Consumer activity gives a good indication of how the economy is holding up, and here are five trends indicating that consumers are having a particularly hard time lately.
Buying “locally grown” for savings, not taste. Today’s New York Times traces the increased popularity of locally vegetables, particularly in rural areas such as eastern Kentucky. In many farmers markets run in cities, consumers are accustomed to paying somewhat of a premium for organic, freshly harvested, locally grown produce. Rural shoppers, by contrast, are gathering veggies from local sources—often, in their own backyards, or their neighbors’—as a money saver as much as for the taste or health benefits. The rise in backyard gardens began at least during the peak recession-era days of 2009, when there was a substantial uptick in sales of vegetable seeds. A NY Times story from 2009 noted that 19% more households planned to grow gardens that year, and 54% of people with gardens said they were trying to trim their families’ food expenses.
The comeback of layaway. Following the lead of competitors such as Sears, Kmart, and Toys R Us, Walmart has decided to bring back layaway as an option for customers, at least on a limited basis. As reported by the Washington Post, the AP, and others, Walmart, which discontinued layaway in 2006, is offering the old-fashioned payment plan system to help financially-strapped consumers during the upcoming winter holiday shopping season. Layaway will be an option for electronics and toys that cost at least $50 from October 17 to December 16. Shoppers must initially put at least 10% down on the item, and there’s a $5 service fee—along with a $10 fee if the customer decides to cancel. Note that while layaway helps consumers short of cash in one way, it’s not really a money saver at all.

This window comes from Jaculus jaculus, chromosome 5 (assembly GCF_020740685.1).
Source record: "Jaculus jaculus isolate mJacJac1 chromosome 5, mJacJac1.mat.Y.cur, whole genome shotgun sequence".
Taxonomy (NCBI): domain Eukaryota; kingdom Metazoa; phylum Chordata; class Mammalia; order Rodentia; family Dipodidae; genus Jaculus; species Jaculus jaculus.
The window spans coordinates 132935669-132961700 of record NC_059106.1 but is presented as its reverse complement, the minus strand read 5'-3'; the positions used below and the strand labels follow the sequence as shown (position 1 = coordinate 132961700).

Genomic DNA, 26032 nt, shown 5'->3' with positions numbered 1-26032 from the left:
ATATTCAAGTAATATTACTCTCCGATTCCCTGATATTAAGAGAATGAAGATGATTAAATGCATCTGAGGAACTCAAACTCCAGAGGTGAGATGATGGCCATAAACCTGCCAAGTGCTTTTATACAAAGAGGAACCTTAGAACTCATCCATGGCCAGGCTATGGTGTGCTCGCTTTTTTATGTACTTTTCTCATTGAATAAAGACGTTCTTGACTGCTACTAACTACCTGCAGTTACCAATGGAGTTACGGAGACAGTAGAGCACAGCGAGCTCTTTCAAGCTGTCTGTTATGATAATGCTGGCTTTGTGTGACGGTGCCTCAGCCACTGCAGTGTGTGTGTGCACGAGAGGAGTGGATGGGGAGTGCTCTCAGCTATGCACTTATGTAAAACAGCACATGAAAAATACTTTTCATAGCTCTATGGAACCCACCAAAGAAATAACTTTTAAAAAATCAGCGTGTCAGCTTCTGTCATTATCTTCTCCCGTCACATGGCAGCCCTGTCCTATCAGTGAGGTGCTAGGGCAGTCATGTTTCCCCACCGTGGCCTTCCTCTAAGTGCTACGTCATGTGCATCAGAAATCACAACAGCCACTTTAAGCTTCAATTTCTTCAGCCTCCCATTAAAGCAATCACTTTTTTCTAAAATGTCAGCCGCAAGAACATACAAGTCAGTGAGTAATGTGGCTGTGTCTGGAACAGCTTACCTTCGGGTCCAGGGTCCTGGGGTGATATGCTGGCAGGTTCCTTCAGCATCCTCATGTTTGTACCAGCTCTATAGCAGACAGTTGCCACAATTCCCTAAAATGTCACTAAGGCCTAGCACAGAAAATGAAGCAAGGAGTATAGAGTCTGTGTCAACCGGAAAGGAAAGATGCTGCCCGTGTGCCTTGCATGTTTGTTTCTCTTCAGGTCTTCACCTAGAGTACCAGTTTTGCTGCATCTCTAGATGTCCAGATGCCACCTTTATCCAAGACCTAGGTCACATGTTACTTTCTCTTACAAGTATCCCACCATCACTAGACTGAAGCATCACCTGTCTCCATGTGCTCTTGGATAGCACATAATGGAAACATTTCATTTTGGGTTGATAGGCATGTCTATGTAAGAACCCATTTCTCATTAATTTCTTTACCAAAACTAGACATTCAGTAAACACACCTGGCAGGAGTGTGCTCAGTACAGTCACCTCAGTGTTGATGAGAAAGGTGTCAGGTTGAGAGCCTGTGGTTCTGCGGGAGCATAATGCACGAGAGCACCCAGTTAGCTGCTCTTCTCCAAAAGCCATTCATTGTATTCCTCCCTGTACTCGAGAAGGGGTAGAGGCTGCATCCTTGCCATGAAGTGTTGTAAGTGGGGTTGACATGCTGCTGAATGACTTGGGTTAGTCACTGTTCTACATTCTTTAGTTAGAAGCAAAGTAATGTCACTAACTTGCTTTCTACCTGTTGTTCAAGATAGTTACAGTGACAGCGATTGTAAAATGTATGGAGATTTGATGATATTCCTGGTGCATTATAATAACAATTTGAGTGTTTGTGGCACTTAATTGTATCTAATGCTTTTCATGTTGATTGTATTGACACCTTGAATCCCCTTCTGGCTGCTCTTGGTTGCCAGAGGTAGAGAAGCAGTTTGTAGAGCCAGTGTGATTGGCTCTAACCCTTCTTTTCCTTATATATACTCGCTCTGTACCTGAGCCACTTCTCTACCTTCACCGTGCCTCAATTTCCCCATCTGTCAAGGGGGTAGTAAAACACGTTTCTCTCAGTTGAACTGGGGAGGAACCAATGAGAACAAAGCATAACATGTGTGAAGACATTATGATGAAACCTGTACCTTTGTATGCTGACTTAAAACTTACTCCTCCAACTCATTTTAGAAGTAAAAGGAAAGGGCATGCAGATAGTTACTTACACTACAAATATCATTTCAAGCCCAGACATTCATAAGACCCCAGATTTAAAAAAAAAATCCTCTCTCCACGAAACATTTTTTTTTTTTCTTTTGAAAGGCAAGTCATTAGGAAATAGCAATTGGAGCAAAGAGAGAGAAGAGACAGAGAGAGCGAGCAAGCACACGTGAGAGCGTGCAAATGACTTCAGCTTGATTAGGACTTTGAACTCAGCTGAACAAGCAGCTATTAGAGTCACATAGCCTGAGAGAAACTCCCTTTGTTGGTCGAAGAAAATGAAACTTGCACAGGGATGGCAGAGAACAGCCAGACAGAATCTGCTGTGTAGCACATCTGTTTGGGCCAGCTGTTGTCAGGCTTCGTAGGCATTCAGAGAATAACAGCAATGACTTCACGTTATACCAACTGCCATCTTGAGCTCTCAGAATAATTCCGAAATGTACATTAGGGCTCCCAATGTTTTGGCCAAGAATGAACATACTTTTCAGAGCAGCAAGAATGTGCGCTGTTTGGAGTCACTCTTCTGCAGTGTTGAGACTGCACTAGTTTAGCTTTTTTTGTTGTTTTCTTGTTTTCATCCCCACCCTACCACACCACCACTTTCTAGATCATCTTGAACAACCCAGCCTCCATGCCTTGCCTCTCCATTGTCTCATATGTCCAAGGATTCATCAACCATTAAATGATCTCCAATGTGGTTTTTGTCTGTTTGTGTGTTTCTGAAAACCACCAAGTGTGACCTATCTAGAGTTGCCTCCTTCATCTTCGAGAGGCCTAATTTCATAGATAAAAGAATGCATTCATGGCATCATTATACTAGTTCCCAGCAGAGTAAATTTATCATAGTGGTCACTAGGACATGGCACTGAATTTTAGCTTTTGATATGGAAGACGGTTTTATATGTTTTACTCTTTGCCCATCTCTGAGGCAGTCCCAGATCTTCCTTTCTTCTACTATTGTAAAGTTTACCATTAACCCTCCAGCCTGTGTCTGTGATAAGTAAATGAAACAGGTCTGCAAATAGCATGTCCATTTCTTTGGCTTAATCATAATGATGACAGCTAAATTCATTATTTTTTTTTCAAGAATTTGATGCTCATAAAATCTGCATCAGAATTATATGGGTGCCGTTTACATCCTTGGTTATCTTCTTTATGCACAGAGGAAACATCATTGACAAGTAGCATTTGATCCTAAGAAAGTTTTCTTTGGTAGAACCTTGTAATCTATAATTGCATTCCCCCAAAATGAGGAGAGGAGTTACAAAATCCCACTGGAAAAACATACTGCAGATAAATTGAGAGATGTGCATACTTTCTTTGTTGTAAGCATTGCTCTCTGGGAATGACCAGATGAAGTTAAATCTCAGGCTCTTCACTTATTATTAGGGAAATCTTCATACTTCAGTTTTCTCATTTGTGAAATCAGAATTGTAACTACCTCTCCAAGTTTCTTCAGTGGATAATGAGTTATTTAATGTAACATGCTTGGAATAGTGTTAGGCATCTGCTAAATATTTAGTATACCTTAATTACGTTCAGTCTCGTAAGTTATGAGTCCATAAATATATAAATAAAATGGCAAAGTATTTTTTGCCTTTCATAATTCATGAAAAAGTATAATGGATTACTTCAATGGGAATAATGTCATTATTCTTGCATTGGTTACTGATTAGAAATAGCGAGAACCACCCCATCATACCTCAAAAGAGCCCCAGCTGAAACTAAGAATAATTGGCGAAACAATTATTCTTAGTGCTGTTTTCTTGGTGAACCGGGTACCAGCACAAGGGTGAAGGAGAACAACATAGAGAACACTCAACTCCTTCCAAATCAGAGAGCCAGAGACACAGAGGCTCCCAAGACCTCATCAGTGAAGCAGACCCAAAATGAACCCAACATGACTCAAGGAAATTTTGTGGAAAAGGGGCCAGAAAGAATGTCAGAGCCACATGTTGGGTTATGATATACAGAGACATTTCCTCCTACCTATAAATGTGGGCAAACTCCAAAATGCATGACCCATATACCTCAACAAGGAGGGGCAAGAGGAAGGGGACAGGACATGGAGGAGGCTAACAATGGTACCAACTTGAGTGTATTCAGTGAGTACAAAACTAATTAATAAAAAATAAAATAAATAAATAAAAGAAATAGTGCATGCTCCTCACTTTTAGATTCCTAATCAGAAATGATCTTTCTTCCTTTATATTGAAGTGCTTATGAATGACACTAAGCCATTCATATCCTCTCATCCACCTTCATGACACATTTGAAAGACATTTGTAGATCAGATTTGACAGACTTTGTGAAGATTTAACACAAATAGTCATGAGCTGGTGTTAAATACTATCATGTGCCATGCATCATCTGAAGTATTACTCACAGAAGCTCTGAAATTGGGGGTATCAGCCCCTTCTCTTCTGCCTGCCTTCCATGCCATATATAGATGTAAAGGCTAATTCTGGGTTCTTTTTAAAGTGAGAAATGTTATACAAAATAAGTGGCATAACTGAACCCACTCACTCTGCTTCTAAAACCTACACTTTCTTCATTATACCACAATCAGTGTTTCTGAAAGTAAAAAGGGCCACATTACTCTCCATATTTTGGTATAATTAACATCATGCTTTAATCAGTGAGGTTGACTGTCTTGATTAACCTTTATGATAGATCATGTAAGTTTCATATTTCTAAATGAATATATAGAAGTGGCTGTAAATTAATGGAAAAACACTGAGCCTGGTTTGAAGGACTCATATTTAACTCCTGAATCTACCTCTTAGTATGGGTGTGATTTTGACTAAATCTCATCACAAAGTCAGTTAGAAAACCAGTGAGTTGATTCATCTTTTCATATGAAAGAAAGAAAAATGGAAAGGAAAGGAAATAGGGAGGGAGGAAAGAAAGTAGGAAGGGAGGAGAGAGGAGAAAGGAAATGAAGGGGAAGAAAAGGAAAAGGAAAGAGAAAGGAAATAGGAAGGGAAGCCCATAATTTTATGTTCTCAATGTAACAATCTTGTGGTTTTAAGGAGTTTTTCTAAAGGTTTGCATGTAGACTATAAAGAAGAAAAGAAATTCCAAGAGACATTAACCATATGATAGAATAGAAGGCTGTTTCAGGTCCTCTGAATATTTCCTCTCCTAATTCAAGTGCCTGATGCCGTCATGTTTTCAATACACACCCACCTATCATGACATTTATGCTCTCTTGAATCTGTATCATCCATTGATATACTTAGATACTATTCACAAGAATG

Lottery ticket sales on the rise. In a recent review of figures from 41 state lotteries, 28 reported higher sales for the fiscal year ending in June—and 17 of those boasted all-time record highs for sales, according to USA Today. At a time when more people are clinging more tightly to their dollars, why would there be an increase in money wasted in lotteries? When people feel desperate, and that events are entirely out of their control, they’re more likely to take long shots, one psychology professor explains:
Kate Sweeny, an assistant professor of psychology at the University of California-Riverside, said an uptick in lottery sales largely occurs when people feel a lack of control over events larger than themselves, such as the economy.
Fewer disposable diapers purchased. In recent years, sales of disposable diapers have decreased at the same time that sales of diaper rash creams and ointments have steadily risen. The conclusion being reached (by some) from the data is this: Parents are changing kids’ diapers less often to save money—or, perhaps because, thanks to the economy, caregivers are too distracted or overwhelmed to realize in a timely fashion that the child’s in need of a change. In either case, the economy is making life stink.
Pet shelters too full to accept more animals. There was a noticeable increase in animal abandonment during the heart of the recession, when many owners were forced to move or just discovered they couldn’t afford to their pets, Now, per the San Francisco Chronicle, some shelters have reached full capacity and can no longer accept pets. Not only are pet drop-offs up, but adoptions are down: For the first time ever at one shelter, two weeks passed without a single cat being adopted.